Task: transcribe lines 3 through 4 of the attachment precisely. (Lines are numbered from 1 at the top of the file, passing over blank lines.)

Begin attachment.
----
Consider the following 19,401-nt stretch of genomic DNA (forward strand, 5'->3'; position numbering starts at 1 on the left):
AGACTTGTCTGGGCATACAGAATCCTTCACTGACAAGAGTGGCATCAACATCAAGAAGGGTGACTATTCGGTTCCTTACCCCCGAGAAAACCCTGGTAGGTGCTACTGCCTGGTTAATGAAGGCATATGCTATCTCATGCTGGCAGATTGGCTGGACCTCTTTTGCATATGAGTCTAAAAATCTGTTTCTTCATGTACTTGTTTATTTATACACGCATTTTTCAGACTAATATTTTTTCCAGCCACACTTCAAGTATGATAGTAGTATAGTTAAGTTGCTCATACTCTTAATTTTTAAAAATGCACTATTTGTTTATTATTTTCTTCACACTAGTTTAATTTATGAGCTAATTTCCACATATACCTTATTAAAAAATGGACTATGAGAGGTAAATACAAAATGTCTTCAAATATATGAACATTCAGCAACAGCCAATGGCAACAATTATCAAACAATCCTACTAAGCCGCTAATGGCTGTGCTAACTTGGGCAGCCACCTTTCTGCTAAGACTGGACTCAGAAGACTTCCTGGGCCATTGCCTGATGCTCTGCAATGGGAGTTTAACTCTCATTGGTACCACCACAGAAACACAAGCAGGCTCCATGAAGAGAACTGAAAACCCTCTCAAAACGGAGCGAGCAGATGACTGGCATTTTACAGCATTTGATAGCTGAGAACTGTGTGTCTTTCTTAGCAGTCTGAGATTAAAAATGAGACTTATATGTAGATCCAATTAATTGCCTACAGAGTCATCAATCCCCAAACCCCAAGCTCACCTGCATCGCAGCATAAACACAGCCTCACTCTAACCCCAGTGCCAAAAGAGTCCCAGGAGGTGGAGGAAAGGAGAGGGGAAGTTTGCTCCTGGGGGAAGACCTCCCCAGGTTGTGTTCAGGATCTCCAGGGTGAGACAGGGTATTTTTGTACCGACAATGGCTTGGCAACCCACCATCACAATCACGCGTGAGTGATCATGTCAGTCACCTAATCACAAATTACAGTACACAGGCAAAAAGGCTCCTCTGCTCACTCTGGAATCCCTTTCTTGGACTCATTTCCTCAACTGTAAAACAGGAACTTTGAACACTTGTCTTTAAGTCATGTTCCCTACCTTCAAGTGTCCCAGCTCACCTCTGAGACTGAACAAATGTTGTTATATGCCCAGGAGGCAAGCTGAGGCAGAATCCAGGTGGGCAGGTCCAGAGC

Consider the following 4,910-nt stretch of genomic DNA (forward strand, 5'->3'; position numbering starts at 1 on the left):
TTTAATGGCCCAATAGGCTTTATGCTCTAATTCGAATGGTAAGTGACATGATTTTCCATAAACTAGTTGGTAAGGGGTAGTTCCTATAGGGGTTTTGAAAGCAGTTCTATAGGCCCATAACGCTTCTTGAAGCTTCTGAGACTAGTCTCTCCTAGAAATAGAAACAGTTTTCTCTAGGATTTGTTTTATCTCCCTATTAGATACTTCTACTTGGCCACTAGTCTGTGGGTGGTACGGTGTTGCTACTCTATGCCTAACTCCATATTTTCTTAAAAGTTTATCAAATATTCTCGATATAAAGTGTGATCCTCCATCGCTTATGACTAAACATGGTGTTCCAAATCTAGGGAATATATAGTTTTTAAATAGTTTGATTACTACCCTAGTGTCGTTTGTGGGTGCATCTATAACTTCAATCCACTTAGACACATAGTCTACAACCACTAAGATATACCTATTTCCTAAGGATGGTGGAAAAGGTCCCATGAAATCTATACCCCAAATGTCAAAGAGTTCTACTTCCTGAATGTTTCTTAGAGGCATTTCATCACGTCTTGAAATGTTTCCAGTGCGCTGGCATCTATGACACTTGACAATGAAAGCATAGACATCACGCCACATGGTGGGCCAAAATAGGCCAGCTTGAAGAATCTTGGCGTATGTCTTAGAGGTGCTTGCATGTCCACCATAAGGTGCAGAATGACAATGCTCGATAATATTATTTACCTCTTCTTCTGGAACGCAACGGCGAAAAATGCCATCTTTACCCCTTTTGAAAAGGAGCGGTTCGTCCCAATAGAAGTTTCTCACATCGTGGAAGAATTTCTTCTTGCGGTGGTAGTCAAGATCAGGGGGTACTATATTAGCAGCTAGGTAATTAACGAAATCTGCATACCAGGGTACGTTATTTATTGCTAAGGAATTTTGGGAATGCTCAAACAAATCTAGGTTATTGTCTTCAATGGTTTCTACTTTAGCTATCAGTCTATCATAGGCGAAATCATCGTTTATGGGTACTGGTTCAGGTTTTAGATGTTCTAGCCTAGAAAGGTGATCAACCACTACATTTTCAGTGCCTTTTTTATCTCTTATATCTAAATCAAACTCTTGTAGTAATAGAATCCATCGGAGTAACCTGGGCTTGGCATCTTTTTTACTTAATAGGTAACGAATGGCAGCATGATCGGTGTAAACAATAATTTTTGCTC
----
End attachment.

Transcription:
Consider the following 4,910-nt stretch of genomic DNA (forward strand, 5'->3'; position numbering starts at 1 on the left):
TTTAATGGCCCAATAGGCTTTATGCTCTAATTCGAATGGTAAGTGACATGATTTTCCATAAACTAGTTGGTAAGGGGTAGTTCCTATAGGGGTTTTGAAAGCAGTTCTATAGGCCCATAACGCTTCTTGAAGCTTCTGAGACTAGTCTCTCCTAGAAATAGAAACAGTTTTCTCTAGGATTTGTTTTATCTCCCTATTAGATACTTCTACTTGGCCACTAGTCTGTGGGTGGTACGGTGTTGCTACTCTATGCCTAACTCCATATTTTCTTAAAAGTTTATCAAATATTCTCGATATAAAGTGTGATCCTCCATCGCTTATGACTAAACATGGTGTTCCAAATCTAGGGAATATATAGTTTTTAAATAGTTTGATTACTACCCTAGTGTCGTTTGTGGGTGCATCTATAACTTCAATCCACTTAGACACATAGTCTACAACCACTAAGATATACCTATTTCCTAAGGATGGTGGAAAAGGTCCCATGAAATCTATACCCCAAATGTCAAAGAGTTCTACTTCCTGAATGTTTCTTAGAGGCATTTCATCACGTCTTGAAATGTTTCCAGTGCGCTGGCATCTATGACACTTGACAATGAAAGCATAGACATCACGCCACATGGTGGGCCAAAATAGGCCAGCTTGAAGAATCTTGGCGTATGTCTTAGAGGTGCTTGCATGTCCACCATAAGGTGCAGAATGACAATGCTCGATAATATTATTTACCTCTTCTTCTGGAACGCAACGGCGAAAAATGCCATCTTTACCCCTTTTGAAAAGGAGCGGTTCGTCCCAATAGAAGTTTCTCACATCGTGGAAGAATTTCTTCTTGCGGTGGTAGTCAAGATCAGGGGGTACTATATTAGCAGCTAGGTAATTAACGAAATCTGCATACCAGGGTACGTTATTTATTGCTAAGGAATTTTGGGAATGCTCAAACAAATCTAGGTTATTGTCTTCAATGGTTTCTACTTTAGCTATCAGTCTATCATAGGCGAAATCATCGTTTATGGGTACTGGTTCAGGTTTTAGATGTTCTAGCCTAGAAAGGTGATCAACCACTACATTTTCAGTGCCTTTTTTATCTCTTATATCTAAATCAAACTCTTGTAGTAATAGAATCCATCGGAGTAACCTGGGCTTGGCATCTTTTTTACTTAATAGGTAACGAATGGCAGCATGATCGGTGTAAACAATAATTTTTGCTC